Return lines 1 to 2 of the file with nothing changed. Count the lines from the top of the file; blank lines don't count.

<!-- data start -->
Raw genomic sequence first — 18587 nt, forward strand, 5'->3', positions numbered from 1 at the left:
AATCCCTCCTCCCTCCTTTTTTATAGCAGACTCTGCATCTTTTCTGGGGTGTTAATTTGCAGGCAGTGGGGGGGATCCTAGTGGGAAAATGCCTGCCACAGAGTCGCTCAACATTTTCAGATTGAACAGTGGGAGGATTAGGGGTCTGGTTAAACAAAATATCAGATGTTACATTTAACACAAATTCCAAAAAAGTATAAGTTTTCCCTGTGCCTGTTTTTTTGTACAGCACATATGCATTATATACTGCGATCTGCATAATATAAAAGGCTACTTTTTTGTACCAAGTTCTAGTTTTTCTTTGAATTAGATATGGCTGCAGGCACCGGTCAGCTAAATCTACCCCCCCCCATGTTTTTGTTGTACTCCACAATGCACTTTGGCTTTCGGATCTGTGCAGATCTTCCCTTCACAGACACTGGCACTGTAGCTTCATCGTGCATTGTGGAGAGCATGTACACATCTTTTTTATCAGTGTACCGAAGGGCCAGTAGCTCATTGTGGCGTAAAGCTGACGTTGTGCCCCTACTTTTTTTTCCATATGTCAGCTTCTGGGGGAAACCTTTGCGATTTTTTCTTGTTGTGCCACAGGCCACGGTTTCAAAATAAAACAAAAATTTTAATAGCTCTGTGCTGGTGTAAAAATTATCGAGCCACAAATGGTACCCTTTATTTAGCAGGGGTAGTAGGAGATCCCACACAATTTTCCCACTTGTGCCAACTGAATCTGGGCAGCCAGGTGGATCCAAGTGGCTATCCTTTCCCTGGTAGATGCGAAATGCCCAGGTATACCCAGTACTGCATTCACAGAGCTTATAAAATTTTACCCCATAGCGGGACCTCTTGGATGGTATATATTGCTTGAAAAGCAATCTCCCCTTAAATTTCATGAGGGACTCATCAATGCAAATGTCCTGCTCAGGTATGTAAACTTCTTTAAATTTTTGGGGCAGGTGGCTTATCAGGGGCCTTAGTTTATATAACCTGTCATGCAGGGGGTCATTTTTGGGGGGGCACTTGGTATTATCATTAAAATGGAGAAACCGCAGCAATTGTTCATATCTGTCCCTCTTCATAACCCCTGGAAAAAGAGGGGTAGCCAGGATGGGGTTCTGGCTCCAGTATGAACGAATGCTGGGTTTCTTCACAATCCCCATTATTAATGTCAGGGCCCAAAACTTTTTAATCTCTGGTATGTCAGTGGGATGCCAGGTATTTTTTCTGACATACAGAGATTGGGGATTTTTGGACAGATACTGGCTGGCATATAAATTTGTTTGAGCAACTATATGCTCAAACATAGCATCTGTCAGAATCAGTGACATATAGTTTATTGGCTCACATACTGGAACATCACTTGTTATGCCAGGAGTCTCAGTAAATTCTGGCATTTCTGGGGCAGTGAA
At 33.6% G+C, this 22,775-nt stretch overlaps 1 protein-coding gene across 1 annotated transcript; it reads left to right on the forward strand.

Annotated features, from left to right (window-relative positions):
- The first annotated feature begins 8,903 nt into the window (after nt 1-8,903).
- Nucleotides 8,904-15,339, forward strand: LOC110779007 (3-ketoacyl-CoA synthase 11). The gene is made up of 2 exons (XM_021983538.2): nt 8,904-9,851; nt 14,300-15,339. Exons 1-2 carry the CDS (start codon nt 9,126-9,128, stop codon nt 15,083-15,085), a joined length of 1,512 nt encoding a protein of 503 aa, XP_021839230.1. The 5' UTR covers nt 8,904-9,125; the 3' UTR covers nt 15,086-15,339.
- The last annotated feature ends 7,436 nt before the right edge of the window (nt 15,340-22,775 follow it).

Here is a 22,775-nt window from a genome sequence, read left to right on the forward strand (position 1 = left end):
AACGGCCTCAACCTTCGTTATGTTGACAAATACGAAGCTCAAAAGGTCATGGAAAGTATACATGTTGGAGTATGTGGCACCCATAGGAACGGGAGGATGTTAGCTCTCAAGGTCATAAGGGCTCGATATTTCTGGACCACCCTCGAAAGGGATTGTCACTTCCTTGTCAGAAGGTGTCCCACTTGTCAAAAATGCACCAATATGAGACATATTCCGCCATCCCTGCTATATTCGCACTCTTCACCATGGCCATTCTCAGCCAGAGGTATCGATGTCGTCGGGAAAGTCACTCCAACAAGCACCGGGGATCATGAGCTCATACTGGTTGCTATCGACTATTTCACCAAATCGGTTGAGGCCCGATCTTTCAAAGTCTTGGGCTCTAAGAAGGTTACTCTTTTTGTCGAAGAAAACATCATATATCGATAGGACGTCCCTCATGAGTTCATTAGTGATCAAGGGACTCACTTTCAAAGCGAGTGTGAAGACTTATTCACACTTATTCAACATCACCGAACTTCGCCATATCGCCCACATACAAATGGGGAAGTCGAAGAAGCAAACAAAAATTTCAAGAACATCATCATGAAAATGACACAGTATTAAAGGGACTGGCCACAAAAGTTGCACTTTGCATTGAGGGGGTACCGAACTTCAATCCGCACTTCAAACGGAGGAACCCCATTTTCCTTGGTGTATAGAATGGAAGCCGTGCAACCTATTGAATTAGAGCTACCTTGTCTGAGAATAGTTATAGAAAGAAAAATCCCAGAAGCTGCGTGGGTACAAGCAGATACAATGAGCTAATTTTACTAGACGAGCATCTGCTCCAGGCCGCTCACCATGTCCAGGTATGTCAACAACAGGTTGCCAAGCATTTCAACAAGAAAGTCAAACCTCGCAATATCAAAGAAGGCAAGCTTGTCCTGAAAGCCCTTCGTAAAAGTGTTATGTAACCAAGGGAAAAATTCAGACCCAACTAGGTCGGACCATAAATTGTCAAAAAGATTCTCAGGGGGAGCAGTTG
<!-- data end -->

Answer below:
Raw genomic sequence first — 18587 nt, forward strand, 5'->3', positions numbered from 1 at the left:
AATCCCTCCTCCCTCCTTTTTTATAGCAGACTCTGCATCTTTTCTGGGGTGTTAATTTGCAGGCAGTGGGGGGGATCCTAGTGGGAAAATGCCTGCCACAGAGTCGCTCAACATTTTCAGATTGAACAGTGGGAGGATTAGGGGTCTGGTTAAACAAAATATCAGATGTTACATTTAACACAAATTCCAAAAAAGTATAAGTTTTCCCTGTGCCTGTTTTTTTGTACAGCACATATGCATTATATACTGCGATCTGCATAATATAAAAGGCTACTTTTTTGTACCAAGTTCTAGTTTTTCTTTGAATTAGATATGGCTGCAGGCACCGGTCAGCTAAATCTACCCCCCCCCATGTTTTTGTTGTACTCCACAATGCACTTTGGCTTTCGGATCTGTGCAGATCTTCCCTTCACAGACACTGGCACTGTAGCTTCATCGTGCATTGTGGAGAGCATGTACACATCTTTTTTATCAGTGTACCGAAGGGCCAGTAGCTCATTGTGGCGTAAAGCTGACGTTGTGCCCCTACTTTTTTTTCCATATGTCAGCTTCTGGGGGAAACCTTTGCGATTTTTTCTTGTTGTGCCACAGGCCACGGTTTCAAAATAAAACAAAAATTTTAATAGCTCTGTGCTGGTGTAAAAATTATCGAGCCACAAATGGTACCCTTTATTTAGCAGGGGTAGTAGGAGATCCCACACAATTTTCCCACTTGTGCCAACTGAATCTGGGCAGCCAGGTGGATCCAAGTGGCTATCCTTTCCCTGGTAGATGCGAAATGCCCAGGTATACCCAGTACTGCATTCACAGAGCTTATAAAATTTTACCCCATAGCGGGACCTCTTGGATGGTATATATTGCTTGAAAAGCAATCTCCCCTTAAATTTCATGAGGGACTCATCAATGCAAATGTCCTGCTCAGGTATGTAAACTTCTTTAAATTTTTGGGGCAGGTGGCTTATCAGGGGCCTTAGTTTATATAACCTGTCATGCAGGGGGTCATTTTTGGGGGGGCACTTGGTATTATCATTAAAATGGAGAAACCGCAGCAATTGTTCATATCTGTCCCTCTTCATAACCCCTGGAAAAAGAGGGGTAGCCAGGATGGGGTTCTGGCTCCAGTATGAACGAATGCTGGGTTTCTTCACAATCCCCATTATTAATGTCAGGGCCCAAAACTTTTTAATCTCTGGTATGTCAGTGGGATGCCAGGTATTTTTTCTGACATACAGAGATTGGGGATTTTTGGACAGATACTGGCTGGCATATAAATTTGTTTGAGCAACTATATGCTCAAACATAGCATCTGTCAGAATCAGTGACATATAGTTTATTGGCTCACATACTGGAACATCACTTGTTATGCCAGGAGTCTCAGTAAATTCTGGCATTTCTGGGGCAGTGAA